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Ex Gazprombank Executive Found Dead In Alleged Murder-Suicide

A former vice president at Russian bank Gazprombank—the bank at the center of Russia’s rubles-for-gas payment scheme—has killed his wife and daughter before killing himself in their Moscow apartment, police in Moscow say, according to Russian media.

Vladislav Avayev, 51, also a former Kremlin official, shot his wife and 13-year-old daughter before shooting himself, according to police, who concluded that the incident was a murder-suicide.

The bodies were found by the 26-year-old daughter of the couple, Daily Mail reported on Tuesday. The bodies were found with gunshot wounds while Vladislav Avayev—a multi-millionaire—had a gun in his hand, according to Moscow police.

Some media reports suggest that Avayev and his wife were fighting a lawsuit over their younger daughter, while other reports say that the murder-suicide could have been committed out of jealousy after Avayev found that his wife was cheating on him and was reportedly pregnant with another man’s child.

At one point in his career, Avayev worked as a vice president at major Russian bank Gazprombank, although it is not immediately clear whether he continued to keep ties with the bank.

Gazprombank is the bank that Russian President Vladimir Putin designated to handle the ruble-for-gas payments.

Last month, Putin said that “unfriendly” nations should pay in rubles for natural gas.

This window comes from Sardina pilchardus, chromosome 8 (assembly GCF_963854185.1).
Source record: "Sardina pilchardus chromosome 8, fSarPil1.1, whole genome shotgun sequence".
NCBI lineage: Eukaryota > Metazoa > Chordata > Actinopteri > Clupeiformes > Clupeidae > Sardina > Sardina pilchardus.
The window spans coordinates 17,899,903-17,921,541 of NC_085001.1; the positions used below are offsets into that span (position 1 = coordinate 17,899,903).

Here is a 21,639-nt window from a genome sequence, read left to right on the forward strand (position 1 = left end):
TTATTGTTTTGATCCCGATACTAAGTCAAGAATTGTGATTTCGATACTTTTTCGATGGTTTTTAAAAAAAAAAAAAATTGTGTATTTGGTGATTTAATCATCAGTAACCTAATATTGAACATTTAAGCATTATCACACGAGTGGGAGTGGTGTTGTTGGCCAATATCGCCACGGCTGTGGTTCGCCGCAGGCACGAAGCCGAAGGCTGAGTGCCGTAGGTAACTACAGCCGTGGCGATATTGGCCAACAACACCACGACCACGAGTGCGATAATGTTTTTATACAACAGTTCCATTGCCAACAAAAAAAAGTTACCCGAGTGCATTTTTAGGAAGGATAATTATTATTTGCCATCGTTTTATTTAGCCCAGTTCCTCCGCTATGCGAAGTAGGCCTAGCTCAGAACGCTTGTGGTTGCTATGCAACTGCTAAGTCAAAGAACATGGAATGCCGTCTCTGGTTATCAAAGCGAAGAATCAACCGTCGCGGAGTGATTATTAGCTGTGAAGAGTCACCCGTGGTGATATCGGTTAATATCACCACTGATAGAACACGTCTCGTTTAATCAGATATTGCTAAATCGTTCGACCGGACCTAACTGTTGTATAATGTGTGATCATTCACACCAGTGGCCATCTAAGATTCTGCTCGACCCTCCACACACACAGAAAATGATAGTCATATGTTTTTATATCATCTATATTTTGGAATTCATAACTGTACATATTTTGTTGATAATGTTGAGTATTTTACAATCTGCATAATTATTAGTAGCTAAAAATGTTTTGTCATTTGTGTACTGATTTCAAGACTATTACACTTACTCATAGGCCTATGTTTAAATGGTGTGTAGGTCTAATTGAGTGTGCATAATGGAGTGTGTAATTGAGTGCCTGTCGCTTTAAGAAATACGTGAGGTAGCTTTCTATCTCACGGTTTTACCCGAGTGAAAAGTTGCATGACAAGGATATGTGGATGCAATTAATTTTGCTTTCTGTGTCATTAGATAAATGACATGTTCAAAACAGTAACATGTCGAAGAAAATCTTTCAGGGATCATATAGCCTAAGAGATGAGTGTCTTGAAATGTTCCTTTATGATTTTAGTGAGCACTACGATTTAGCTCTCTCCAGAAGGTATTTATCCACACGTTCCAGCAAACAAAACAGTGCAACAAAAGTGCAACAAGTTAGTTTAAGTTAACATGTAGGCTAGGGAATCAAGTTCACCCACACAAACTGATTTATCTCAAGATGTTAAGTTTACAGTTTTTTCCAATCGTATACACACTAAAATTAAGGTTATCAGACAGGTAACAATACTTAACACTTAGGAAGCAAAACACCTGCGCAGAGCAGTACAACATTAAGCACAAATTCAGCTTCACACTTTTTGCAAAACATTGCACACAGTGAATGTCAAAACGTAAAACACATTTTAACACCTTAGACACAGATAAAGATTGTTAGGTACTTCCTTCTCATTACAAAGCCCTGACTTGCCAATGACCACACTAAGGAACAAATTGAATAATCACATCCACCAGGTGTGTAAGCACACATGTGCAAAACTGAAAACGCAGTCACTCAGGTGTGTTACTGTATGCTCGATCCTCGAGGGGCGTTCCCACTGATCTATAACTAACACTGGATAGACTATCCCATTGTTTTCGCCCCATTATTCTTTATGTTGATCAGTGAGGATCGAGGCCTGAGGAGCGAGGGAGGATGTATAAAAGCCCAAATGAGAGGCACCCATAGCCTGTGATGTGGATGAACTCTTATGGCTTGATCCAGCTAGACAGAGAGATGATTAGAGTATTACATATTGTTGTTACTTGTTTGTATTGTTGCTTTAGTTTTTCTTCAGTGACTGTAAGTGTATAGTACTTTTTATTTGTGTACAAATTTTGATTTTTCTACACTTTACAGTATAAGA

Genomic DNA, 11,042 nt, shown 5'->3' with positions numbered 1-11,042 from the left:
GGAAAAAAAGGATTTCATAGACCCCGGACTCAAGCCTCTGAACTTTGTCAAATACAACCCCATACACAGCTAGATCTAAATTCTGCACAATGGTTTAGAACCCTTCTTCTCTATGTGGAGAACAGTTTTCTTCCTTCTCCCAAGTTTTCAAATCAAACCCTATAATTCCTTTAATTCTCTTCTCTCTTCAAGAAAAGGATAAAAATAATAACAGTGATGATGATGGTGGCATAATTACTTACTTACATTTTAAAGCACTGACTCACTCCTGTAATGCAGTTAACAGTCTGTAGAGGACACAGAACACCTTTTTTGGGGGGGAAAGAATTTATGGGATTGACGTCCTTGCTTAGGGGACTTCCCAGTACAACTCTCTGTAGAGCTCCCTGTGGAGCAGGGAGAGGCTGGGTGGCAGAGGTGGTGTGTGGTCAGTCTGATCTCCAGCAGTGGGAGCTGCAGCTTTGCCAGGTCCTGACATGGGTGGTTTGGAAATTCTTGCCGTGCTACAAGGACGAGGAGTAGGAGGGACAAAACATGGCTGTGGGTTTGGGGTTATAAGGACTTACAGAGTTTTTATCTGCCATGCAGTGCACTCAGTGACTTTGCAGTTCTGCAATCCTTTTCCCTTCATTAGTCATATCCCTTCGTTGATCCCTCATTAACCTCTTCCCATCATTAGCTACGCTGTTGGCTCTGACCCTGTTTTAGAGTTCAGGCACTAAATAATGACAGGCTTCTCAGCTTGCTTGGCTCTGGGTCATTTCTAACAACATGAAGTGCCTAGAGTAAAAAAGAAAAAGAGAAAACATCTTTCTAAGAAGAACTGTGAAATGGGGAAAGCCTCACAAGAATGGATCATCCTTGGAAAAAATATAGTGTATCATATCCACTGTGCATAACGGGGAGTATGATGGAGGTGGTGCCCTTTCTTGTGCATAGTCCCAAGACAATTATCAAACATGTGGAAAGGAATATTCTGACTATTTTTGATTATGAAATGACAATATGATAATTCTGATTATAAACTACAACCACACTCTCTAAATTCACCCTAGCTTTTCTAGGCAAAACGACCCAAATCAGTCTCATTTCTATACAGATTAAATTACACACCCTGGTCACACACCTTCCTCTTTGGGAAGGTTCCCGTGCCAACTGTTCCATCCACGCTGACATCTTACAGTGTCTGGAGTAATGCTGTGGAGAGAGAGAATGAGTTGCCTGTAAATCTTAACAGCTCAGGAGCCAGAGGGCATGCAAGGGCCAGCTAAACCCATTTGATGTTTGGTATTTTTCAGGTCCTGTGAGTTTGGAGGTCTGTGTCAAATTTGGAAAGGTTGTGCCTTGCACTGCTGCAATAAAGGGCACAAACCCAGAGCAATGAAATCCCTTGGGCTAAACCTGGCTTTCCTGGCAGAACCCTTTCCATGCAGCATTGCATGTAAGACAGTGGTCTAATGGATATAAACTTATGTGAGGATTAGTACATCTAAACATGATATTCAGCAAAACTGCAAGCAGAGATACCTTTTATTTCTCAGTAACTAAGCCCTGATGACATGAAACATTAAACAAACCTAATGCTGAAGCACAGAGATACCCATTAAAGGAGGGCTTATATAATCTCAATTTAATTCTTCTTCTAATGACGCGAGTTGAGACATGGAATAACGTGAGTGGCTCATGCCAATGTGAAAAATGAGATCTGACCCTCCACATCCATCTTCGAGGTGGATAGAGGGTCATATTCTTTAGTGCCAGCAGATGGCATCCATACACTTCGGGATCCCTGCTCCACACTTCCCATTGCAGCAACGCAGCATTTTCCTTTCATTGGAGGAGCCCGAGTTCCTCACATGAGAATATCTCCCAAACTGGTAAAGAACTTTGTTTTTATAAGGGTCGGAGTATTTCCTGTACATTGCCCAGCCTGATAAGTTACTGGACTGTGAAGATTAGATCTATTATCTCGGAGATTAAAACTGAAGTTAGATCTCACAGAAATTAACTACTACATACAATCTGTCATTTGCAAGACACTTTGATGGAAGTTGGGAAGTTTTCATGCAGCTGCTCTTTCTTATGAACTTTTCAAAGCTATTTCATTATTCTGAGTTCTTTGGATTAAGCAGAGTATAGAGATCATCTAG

Russia had set a March 31 deadline for the countries it considers “hostile”—including the United States, all EU member states, Switzerland, Canada, Norway, South Korea, Japan, and many others—to start paying in rubles for natural gas.

The EU has rejected Putin’s demands for payments in rubles, while Russia did not immediately cut off the gas supply to Europe after April 1, partly because it is dependent on revenues from gas and partly because payments for gas delivered after April 1 are not due until later this month or early May.  

The Kremlin has signaled the gas-for-rubles demand is just the beginning of a switch to the Russian currency for Russian exports.

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Some of Russia’s natural gas customers have agreed to pay in rubles for Russian gas, Deputy Prime Minister Alexander Novak said last week, without naming the countries specifically.  

By Charles Kennedy for Oilprice.com

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